The first step or stage of the downstream processing is called Solid-Liquid Separation. Solid-Liquid
Separation includes the breaking of the cells and elements that are insoluble from the fermentation broth.
If the task is to produce an intracellular metabolite, then the intracellular metabolite has to be released
from the cells before the Solid-Liquid Separation process.
Some biologist instead of using the term Solid-Liquid Separation that refers to the separation of insoluble
elements from the fermentation broth use the harvesting term of the microbial cells.
There are several methods that are used in Stage I of the downstream processing, and those methods are:
When we introduce a particular gas into the liquid broth, the gas produces bubbles in the liquid broth.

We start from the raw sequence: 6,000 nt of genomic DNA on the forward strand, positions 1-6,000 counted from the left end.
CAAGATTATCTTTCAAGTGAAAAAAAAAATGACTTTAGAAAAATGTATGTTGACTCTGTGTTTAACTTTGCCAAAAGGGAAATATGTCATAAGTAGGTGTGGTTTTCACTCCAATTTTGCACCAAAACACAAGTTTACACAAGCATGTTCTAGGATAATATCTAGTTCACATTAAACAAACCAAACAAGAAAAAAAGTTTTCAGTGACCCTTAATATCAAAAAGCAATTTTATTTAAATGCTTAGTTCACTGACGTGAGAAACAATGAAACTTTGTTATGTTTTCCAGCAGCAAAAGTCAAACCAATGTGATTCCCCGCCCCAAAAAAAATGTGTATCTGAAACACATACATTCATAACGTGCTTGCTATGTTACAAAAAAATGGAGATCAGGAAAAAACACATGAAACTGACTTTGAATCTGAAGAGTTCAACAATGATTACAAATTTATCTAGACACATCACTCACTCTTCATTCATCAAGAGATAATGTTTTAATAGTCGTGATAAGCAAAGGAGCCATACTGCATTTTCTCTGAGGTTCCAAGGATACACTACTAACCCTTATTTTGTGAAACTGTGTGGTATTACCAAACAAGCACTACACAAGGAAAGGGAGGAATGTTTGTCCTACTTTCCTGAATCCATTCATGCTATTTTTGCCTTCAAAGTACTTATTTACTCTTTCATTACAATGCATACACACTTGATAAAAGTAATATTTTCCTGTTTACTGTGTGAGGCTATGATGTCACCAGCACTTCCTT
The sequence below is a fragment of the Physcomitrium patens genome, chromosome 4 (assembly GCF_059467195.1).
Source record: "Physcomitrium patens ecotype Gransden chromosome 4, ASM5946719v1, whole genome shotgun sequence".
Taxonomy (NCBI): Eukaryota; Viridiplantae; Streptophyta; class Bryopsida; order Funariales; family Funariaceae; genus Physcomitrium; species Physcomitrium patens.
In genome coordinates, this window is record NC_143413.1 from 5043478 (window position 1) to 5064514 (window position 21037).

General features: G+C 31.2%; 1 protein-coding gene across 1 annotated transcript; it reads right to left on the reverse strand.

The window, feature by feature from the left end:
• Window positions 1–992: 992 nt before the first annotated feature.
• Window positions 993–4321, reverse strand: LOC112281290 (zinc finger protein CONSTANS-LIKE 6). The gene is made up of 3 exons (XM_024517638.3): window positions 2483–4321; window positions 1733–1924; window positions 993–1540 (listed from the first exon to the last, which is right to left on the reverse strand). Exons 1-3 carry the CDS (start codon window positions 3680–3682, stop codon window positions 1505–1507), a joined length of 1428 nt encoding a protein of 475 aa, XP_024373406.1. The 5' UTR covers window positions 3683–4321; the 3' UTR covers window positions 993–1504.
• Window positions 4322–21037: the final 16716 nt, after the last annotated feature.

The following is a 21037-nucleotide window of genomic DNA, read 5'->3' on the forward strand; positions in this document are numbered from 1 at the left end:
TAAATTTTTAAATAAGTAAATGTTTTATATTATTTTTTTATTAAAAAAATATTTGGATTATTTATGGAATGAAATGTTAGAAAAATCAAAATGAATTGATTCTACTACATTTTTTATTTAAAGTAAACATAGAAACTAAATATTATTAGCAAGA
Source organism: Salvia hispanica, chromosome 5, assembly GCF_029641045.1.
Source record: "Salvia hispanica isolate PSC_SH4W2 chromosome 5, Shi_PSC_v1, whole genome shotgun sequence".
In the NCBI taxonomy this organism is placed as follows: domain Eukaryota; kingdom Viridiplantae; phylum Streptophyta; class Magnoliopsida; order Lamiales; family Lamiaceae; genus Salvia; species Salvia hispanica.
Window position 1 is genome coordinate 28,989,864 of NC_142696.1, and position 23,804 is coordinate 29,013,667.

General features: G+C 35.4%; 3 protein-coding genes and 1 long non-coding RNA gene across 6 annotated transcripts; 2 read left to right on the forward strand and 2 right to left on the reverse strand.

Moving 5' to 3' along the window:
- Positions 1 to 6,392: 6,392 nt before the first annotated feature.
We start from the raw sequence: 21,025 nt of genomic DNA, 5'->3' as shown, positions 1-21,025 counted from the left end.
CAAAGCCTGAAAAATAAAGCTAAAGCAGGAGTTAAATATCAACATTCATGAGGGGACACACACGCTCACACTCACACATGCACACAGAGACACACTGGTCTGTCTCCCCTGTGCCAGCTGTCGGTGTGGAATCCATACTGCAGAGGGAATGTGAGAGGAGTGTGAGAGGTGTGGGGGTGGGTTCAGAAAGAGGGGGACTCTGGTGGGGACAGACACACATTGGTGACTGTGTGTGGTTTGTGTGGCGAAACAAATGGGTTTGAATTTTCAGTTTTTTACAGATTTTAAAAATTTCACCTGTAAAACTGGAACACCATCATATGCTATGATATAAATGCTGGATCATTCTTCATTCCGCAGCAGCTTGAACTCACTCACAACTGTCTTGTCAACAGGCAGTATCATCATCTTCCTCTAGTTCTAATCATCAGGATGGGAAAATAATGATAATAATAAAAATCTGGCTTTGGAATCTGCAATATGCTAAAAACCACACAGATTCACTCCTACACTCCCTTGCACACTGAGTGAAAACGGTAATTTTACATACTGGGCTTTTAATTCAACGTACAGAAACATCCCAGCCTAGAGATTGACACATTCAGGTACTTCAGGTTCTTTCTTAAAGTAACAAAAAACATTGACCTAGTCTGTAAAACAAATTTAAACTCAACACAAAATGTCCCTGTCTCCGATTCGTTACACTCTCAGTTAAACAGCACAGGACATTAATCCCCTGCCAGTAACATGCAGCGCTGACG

Solid particles and the cells in the liquid broth get adsorbed on the gas bubbles. The gas bubbles that form
in the liquid broth rise to the foam layer, and when they do so, they can be then removed and collected.
The foam, from which the gas bubbles are collected, that forms in the liquid broth, is facilitated by the
presence of certain substances known as collector substances.
The usual collector substances that facilitate the foam formation are long chain fatty acids and amines.
During the flocculation phase of Solid-Liquid Separation, the cells form large accumulations to settle
down for the easy removal.
Flocculation phase strictly depends on the cell nature and the ionic constitution of the medium.
The third subphase of the downstream processing process of Solid-Liquid Separation is Filtration.
Filtration is used for separating the biomass and filtrate.
Centrifugation is the fourth and the last process of the first stage of downstream processing called Solid-
Liquid Separation. Centrifugation technique is used for the separation of solid particles from the liquid